Exploring Near Grassy Glade

A lovely madrone (Arbutus menziesii) grows on the backside of the rocky ridge.

On my most recent trip (see Surveying Milkweed at Maple Creek Meadow), I had seen an intriguing rocky slope to the east. I realized it was one of the sites in the Rigdon area of southeastern Lane County that I had made a note to survey. It was just north of Grassy Glade, where there is a good population of purple milkweed (Asclepias cordifolia), so I decided for my next outing, on May 15, to check it out, as well as some other openings in that area.

The larger of the two hidden meadows above Road 468 and below Grassy Glade

I crossed the Staley Creek Bridge under clear, sunny skies. I headed toward Grassy Glade but turned onto Road 468. The road seemed to be decommissioned as there are numerous small berms across it. Others had driven across them, but I was already expecting to walk down the road, having seen the first berm on a previous trip. It was only a half mile to where I made a short bushwhack up through the woods to a pair of small meadows. Water in the potholes in the road had me encouraged that the area wouldn’t be too dry yet. The meadows were indeed fairly green and had some seepy spots but not much was really in bloom yet. I wandered around for a while, but it was clear there was no milkweed or anything else of particular interest.

Fresh purple milkweed at Grassy Glade

Rattan’s blue-eyed Mary should really be called “purple-eyed Mary”.

After returning to the car, I drove the rest of the way up to Grassy Glade. The milkweed was up and looking healthy. Road 262 that goes past Grassy Glade deadends at a turnaround where people have made campfire rings. There are good views on either side. I headed down the ridge on the left side, hoping it wouldn’t be too steep to get to the slope I’d seen. From the top, it looks like it might just drop off, but actually, it wasn’t too hard to follow the ridge down into the woods. There were a number of blooming plants on the rocks, including Menzies’ larkspur (Delphinium menziesii), Rattan’s and small-flowered blue-eyed Mary (Collinsia rattanii and C. parviflora), and Hall’s lomatium (Lomatium hallii). I stopped among the flowers for lunch. By now, it was starting to cloud up.

Lower down the rocky slope was even steeper than near the top. Buckbrush was in full bloom.

Once in the woods, the slope went uphill for just a short way before opening onto a grand, rocky slope. I had been concerned it might just be a small open area above a large cliff, but, although quite steep, it was stepped enough to be somewhat traversable. The slope was covered with blooming buckbrush (Ceanothus cuneatus) and rubber rabbitbrush (Ericameria nauseosa), the first more common in drier areas to the south and in the Valley, the latter more common to the east and south of here. I headed downhill carefully. Although the habitat here was much different than the gentle and sheltered grassy slopes at Grassy Glade, it was not that different from Maple Creek Meadow, so I was really hoping to find some milkweed here. Within 10 minutes of arriving, I found one small plant right by my feet! I started looking down the steep slope with my binoculars, not really wanting to climb all the way down and back up. It’s rather unnerving looking through binoculars or a camera when balancing on a steep slope, the magnification exaggerating any slight movement. I managed to locate one more well below me, but I decided it would be much easier to spot them when they were taller and in full, colorful bloom. The purplish tinge of the early leaves made it hard to pick them out among the rocks. It was evidently not a good-sized population, but I was still pleased to find some getting started here. Perhaps bringing some seeds over from nearby Grassy Glade would increase the population faster.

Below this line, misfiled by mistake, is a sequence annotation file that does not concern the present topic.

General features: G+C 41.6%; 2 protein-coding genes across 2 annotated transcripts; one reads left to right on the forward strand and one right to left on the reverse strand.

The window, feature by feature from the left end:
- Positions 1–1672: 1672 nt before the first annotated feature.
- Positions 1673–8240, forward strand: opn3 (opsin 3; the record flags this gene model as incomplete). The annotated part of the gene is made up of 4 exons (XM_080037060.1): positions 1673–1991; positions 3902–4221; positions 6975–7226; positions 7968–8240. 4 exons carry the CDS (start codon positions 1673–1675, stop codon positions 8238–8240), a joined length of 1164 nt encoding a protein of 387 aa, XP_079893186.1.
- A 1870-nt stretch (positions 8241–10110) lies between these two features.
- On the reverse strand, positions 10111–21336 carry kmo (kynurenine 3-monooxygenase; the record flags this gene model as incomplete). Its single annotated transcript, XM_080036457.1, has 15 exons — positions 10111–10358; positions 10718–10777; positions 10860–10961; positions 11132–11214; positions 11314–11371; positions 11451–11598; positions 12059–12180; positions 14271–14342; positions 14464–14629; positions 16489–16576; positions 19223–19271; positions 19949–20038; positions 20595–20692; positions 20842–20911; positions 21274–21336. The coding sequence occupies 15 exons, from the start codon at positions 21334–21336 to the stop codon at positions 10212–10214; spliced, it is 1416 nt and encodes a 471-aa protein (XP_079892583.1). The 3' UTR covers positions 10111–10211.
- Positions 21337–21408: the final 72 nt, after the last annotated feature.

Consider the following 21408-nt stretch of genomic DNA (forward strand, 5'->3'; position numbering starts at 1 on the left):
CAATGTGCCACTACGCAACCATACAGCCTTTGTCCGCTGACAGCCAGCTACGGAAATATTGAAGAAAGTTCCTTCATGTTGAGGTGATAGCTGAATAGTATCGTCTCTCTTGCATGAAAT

Looking west across the buckbrush-covered slope, the weather remained pleasant.

At this point, while it was still blue to the north and west, there was clearly a storm building up to the south. The forecast hadn’t mentioned any chance of thunderstorms, so this was unexpected, and I was rather bummed. I climbed back up to the top of the ridge and went to check out the far end. It was more leveled off and relaxing, and I could see the red of paintbrush (Castilleja sp.) on a rock wall that formed the end, but the first sound of rumbling sent me back up to the road. This is definitely a place I want to return to at a later date when I can take my time exploring the whole area.

Looking south, there was definitely a storm brewing over the Calapooyas. The rabbitbrush in the foreground will bloom much later in the season.

After a short look around at Grassy Glade, I drove back to the beautiful Staley Creek Gorge. I had planned to hang out there for a bit, but it started raining just as I pulled off the road. Oh well, that too could wait for another day. Not wanting to head home quite so early in the afternoon, I decided to make a stop at the meadows along the north side of the reservoir. It was sunny and pleasant again, and there was a lovely show of silvery lupine (Lupinus albifrons) and ookow (Dichelostemma congestum). There are so many wonderful spots in this area that I am always ready to adjust my plans.

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